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Backpack Camping

Your Wenzel equipment opens up a whole new world of camping opportunities. Backpacking into a wilderness area is the surest way to find serenity and isolation. But remember, you'll need to carry everything you and your kids need, a process that requires planning, extra expense for specialized equipment, and physical strength. Since you'll be hiking to your site with all of your equipment, you may want to put off trying it with the family until the kids reach grade school age.

Most family campers tell us it's easier to take to the trails with babies (who are easy to carry) than with toddlers (who are not). Remember, diapers and other baby supplies add bulk to the load. One solution could be to fill your extra pack
with a several-day supply of diapers, plus lots of plastic bags for packing out
soiled ones.

It's probably best at first to choose a site reachable within an hour's hike from your car. Use that spot as a base and take longer hikes during your stay. Be sure to carefully organize the contents of your pack before a trip such as this. You'll find tips on packing later in this section.

If you plan packing into a wilderness area, contact the ranger before you go. There may be restrictions on where you can camp, and you may need to buy a special permit. Also, you should review maps of the area you'll be going into, to locate roads and public phones closest to your campsite or trail, so you know where to summon help if it is needed.

Gear Tips 

  • Bring running shoes as camp shoes. They’re lightweight and most importantly can be a real blessing if your boots have blistered your feet during a long day of hiking. If you choose to give your feet a break from your hiking boots you'll probably find you can get by wearing your running shoes, even in fairly technical terrain.You just have to be more careful about where and how to step.
  • Hiking pants with crotch gusset are extra comfortable, and they also last longer because there's less stress on the inseam and surrounding fabric.

Photography

  • You'll find your sense for scenic details sharpened when you're searching for great shots. That helps you enjoy the scenery to the utmost.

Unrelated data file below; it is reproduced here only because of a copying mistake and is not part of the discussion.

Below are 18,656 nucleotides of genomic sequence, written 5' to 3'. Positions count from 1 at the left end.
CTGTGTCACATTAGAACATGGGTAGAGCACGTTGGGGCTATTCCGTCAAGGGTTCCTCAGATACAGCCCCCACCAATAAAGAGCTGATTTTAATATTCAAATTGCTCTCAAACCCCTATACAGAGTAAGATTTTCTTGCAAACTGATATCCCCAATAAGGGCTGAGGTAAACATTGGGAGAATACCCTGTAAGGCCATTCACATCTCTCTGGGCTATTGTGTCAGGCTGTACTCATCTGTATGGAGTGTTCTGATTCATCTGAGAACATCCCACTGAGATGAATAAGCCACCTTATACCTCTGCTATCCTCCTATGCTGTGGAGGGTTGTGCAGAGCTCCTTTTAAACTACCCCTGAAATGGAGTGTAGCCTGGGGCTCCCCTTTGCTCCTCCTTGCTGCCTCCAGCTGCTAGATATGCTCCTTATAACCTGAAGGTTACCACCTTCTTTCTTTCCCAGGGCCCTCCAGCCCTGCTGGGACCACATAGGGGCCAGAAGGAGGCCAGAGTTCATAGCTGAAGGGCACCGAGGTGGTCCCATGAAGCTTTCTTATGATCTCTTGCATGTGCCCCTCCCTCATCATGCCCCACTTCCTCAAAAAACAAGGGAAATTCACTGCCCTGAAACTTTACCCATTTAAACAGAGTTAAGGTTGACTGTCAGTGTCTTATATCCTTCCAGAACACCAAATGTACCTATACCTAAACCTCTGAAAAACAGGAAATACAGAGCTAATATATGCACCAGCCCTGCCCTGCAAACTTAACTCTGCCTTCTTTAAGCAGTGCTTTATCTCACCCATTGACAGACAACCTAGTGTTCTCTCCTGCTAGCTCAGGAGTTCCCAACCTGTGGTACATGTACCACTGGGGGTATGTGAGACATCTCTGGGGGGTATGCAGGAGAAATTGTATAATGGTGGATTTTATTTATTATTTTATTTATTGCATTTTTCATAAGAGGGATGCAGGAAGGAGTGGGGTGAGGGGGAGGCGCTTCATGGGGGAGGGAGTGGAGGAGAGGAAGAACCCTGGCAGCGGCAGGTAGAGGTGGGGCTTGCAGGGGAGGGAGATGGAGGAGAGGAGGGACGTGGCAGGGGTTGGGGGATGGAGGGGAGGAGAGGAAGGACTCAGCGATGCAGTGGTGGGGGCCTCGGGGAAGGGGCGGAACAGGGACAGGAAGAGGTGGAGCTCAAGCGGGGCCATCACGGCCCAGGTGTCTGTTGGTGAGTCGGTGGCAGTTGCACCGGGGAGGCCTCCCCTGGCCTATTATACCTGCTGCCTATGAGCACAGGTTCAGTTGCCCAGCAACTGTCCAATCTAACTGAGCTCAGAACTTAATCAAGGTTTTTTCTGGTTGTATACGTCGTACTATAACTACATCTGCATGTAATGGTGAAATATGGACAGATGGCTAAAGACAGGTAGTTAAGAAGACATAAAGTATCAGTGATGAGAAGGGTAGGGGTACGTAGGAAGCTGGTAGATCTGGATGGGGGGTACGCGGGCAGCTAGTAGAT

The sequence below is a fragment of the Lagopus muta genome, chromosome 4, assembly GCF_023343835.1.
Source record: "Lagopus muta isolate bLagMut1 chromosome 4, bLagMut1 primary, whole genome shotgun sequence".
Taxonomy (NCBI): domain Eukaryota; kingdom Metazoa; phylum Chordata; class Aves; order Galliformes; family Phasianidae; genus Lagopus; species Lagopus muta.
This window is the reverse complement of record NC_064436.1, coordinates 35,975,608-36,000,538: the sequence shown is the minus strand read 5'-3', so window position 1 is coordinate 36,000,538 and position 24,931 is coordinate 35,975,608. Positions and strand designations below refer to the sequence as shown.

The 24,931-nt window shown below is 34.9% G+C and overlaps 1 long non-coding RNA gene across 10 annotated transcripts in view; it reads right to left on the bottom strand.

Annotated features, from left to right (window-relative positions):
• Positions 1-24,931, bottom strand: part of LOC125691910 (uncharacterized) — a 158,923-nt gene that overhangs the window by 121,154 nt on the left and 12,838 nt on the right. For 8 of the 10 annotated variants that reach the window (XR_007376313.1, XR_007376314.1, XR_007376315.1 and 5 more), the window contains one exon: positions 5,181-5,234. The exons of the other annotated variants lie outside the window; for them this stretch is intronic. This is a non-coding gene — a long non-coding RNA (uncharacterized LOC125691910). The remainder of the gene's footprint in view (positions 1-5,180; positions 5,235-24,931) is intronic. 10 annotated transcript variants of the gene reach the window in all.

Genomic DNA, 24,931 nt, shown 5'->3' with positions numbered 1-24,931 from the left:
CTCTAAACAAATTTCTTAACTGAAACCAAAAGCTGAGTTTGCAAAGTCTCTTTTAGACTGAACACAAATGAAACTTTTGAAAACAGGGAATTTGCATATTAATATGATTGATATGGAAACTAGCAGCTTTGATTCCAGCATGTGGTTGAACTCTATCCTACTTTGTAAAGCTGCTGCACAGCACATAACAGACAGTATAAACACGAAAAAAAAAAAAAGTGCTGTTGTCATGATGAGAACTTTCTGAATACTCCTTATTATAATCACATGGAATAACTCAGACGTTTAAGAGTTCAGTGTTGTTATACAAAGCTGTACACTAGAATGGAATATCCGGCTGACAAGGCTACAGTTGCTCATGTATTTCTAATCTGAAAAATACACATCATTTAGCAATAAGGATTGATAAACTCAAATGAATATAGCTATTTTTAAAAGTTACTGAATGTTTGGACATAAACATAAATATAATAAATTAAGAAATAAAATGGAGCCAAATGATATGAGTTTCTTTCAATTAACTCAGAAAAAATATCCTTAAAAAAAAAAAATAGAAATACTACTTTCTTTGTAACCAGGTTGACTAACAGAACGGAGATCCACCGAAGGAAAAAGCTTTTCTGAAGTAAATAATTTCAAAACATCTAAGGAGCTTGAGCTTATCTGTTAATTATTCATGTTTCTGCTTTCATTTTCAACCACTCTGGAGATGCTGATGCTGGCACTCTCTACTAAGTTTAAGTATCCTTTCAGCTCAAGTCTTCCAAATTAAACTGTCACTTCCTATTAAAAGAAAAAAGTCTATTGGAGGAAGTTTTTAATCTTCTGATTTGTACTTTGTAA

• If you bring an SLR camera, consider bringing a polarizing filter and a tripod or one of the single-legged unipods. This additional weight really pays off in picture quality. Also bring lots of film. The best way to get better pictures is take more of them (like the pros do).

Miscellaneous Tips

  • Use a ski pole or walking staff to ease the ups and downs of the trail - it really works!
  • A silk sleeping bag liner may seem an unnecessary luxury, but it will certainly delay having to wash your bag. Washing down-filled bags, for example, can be a pretty tedious process.
  • A small hacksaw blade weighs only an ounce or so and is far more useful than the saw blade in pocket knives. Wrap some electrical tape around one end as a handle.
  • Be sure to get a pack raincover. Not only does it keep everything in and outside your pack dry, but you can leave your pack outside the tent taking only the necessary items inside. It saves valuable tent space.
  • Choose bright colored raingear. Safety on the trail is important and bright colored apparel helps groups stay together in foul weather when visibility is lower. It also helps people find you in an emergency.
  • 15 minutes into the day's hike, take a small break to adjust clothing, bootlaces, etc. You'll be glad you did.
  • Pack your food in one-day rations before the trip. This ensures that some items are not used up prematurely and ensures you're packing enough food. The ration bags may also be used as trash bags when the contents are eaten.
  • If the map of the area you wish to travel is too big, have color photocopies made of only the relevant parts and have them laminated.
  • Instead of bringing a guidebook, write down only the most pertinent information and take these notes on your trip.